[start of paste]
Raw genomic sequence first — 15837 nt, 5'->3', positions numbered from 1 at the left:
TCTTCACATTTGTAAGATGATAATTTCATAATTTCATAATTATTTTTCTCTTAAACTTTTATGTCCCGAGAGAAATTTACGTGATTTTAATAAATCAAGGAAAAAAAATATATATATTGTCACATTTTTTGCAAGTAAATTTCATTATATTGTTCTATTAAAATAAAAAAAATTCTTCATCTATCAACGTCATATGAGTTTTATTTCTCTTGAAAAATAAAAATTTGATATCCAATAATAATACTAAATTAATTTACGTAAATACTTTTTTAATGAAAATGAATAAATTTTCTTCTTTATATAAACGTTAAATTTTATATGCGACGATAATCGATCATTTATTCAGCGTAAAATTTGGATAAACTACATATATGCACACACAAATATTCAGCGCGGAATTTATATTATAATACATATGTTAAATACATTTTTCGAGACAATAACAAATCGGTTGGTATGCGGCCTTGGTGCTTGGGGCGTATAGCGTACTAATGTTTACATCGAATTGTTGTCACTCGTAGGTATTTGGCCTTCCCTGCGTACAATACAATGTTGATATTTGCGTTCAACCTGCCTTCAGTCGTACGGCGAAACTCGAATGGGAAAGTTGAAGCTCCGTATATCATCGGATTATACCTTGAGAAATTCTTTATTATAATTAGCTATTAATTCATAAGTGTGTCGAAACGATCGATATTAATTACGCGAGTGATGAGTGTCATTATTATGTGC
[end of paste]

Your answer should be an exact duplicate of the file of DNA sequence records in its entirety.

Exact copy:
Raw genomic sequence first — 15837 nt, 5'->3', positions numbered from 1 at the left:
TCTTCACATTTGTAAGATGATAATTTCATAATTTCATAATTATTTTTCTCTTAAACTTTTATGTCCCGAGAGAAATTTACGTGATTTTAATAAATCAAGGAAAAAAAATATATATATTGTCACATTTTTTGCAAGTAAATTTCATTATATTGTTCTATTAAAATAAAAAAAATTCTTCATCTATCAACGTCATATGAGTTTTATTTCTCTTGAAAAATAAAAATTTGATATCCAATAATAATACTAAATTAATTTACGTAAATACTTTTTTAATGAAAATGAATAAATTTTCTTCTTTATATAAACGTTAAATTTTATATGCGACGATAATCGATCATTTATTCAGCGTAAAATTTGGATAAACTACATATATGCACACACAAATATTCAGCGCGGAATTTATATTATAATACATATGTTAAATACATTTTTCGAGACAATAACAAATCGGTTGGTATGCGGCCTTGGTGCTTGGGGCGTATAGCGTACTAATGTTTACATCGAATTGTTGTCACTCGTAGGTATTTGGCCTTCCCTGCGTACAATACAATGTTGATATTTGCGTTCAACCTGCCTTCAGTCGTACGGCGAAACTCGAATGGGAAAGTTGAAGCTCCGTATATCATCGGATTATACCTTGAGAAATTCTTTATTATAATTAGCTATTAATTCATAAGTGTGTCGAAACGATCGATATTAATTACGCGAGTGATGAGTGTCATTATTATGTGC